Difference between revisions of "12-267"

From Drorbn
Jump to: navigation, search
(Added two links relating to calculus of variations)
Line 29: Line 29:
  
 
[http://graphics.ethz.ch/teaching/former/vc_master_06/Downloads/viscomp-varcalc_6.pdf Useful PDF: proof of Euler-Lagrange equation, explanation, examples ] [[User:Vsbdthrsh|Vsbdthrsh]]
 
[http://graphics.ethz.ch/teaching/former/vc_master_06/Downloads/viscomp-varcalc_6.pdf Useful PDF: proof of Euler-Lagrange equation, explanation, examples ] [[User:Vsbdthrsh|Vsbdthrsh]]
 +
 +
[http://math.hunter.cuny.edu/mbenders/cofv.pdf: In-depth coverage of Calculus of Variations]
 +
[http://highered.mcgraw-hill.com/sites/dl/free/007063419x/392340/Calculus_of_Variations.pdf: A good summary of what we've covered so far]
 +
[[User:Simon1|Simon1]]

Revision as of 08:06, 6 October 2012


Advanced Ordinary Differential Equations

Department of Mathematics, University of Toronto, Fall 2012

Agenda: If calculus is about change, differential equations are the equations governing change. We'll learn much about these, and nothing's more important!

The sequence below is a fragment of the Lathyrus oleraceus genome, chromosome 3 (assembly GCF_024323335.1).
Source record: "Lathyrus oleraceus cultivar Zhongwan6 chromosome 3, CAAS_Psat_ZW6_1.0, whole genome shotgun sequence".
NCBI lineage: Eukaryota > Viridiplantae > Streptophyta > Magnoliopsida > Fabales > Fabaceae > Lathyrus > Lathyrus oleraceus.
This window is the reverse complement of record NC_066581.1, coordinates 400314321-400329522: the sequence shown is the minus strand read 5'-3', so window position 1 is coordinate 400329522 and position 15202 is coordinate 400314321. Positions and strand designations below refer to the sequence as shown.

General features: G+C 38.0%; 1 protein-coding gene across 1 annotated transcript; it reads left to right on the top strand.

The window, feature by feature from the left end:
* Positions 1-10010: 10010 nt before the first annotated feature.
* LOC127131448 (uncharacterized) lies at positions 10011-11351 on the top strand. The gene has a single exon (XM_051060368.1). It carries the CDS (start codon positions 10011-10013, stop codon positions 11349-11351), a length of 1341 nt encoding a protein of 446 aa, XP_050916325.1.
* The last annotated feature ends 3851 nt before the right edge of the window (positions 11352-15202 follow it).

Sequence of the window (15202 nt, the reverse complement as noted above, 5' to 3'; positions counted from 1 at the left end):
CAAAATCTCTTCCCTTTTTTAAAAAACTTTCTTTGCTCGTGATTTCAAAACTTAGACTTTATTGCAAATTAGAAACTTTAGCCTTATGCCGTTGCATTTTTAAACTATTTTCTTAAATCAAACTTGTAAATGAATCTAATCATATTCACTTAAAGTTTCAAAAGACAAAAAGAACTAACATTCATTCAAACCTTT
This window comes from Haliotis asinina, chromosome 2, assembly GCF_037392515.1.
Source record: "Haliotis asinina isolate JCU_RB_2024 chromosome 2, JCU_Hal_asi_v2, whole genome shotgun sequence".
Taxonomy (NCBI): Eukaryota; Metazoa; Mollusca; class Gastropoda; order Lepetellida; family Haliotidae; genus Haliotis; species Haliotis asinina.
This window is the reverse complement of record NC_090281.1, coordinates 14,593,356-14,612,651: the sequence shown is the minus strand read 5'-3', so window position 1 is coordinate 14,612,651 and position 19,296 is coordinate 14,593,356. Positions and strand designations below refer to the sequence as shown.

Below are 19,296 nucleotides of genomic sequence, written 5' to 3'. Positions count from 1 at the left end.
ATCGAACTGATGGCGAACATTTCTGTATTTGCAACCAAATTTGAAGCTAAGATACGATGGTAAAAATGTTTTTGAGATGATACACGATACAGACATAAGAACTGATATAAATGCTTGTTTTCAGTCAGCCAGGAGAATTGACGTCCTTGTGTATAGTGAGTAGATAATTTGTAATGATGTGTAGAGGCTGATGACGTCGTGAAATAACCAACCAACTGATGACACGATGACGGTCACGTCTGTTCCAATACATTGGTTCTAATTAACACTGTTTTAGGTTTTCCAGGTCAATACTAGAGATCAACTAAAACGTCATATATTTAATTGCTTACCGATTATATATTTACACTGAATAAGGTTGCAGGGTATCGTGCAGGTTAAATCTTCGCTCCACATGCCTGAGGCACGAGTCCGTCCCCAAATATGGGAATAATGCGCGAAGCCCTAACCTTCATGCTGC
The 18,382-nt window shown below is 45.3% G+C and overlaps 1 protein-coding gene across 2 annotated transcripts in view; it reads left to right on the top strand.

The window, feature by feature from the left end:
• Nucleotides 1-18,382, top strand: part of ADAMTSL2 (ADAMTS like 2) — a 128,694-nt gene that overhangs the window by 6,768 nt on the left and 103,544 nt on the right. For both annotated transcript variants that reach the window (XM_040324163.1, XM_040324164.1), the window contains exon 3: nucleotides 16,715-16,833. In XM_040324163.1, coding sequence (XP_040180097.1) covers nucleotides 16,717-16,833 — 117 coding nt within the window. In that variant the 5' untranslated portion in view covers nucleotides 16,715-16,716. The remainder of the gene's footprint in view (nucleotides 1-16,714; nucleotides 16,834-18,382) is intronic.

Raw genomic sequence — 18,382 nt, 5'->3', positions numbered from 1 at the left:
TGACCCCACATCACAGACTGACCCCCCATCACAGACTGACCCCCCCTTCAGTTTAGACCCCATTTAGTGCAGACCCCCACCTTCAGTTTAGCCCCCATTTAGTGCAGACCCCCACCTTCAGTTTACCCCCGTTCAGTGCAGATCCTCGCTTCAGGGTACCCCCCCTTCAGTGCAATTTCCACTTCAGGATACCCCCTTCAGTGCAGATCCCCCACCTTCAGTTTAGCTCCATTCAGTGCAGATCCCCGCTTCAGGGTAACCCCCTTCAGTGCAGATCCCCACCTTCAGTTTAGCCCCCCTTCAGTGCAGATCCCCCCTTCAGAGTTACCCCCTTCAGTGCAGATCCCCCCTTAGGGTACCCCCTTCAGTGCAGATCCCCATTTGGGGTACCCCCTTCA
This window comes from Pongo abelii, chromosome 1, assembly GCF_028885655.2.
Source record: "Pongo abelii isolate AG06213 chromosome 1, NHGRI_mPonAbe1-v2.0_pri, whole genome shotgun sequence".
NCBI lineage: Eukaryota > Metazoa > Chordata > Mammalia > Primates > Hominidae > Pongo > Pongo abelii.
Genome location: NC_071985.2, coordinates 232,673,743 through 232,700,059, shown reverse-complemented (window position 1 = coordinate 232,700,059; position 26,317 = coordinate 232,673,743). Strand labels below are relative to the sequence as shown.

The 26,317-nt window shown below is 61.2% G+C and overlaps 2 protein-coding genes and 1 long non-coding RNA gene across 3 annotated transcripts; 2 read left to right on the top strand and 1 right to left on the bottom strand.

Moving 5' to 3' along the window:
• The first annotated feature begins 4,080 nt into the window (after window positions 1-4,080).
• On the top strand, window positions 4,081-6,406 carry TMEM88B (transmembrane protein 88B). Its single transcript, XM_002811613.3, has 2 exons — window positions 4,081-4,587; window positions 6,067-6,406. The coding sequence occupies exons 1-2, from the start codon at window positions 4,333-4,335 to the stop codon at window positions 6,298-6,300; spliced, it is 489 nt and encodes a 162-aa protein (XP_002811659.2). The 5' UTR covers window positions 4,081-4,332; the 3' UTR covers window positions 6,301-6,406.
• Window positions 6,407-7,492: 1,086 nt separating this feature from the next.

Instructor: Dror Bar-Natan, drorbn@math.toronto.edu, Bahen 6178, 416-946-5438. Office hours: by appointment.

Classes: Mondays, Tuesdays, and Fridays 9-10 in RW 229.

Teaching Assistant
Teaching Assistant: Jordan Bell, jordan.bell@utoronto.ca.

Tutorials: Tuesdays 10-11 at RW 229. No tutorials on the first week of classes.

Text

Boyce and DiPrima, Elementary Differential Equations and Boundary Value Problems (current edition is 9th and 10th will be coming out shortly. Hopefully any late enough edition will do).

Further Resources

  • Also previously taught by T. Bloom, C. Pugh, D. Remenik.
Dror's notes above / Student's notes below

Drorbn 06:36, 12 September 2012 (EDT): Material by Syjytg moved to 12-267/Tuesday September 11 Notes.

Summary of techniques to solve differential equations Syjytg 21:20, 2 October 2012 (EDT)

Useful PDF: proof of Euler-Lagrange equation, explanation, examples Vsbdthrsh

In-depth coverage of Calculus of Variations A good summary of what we've covered so far Simon1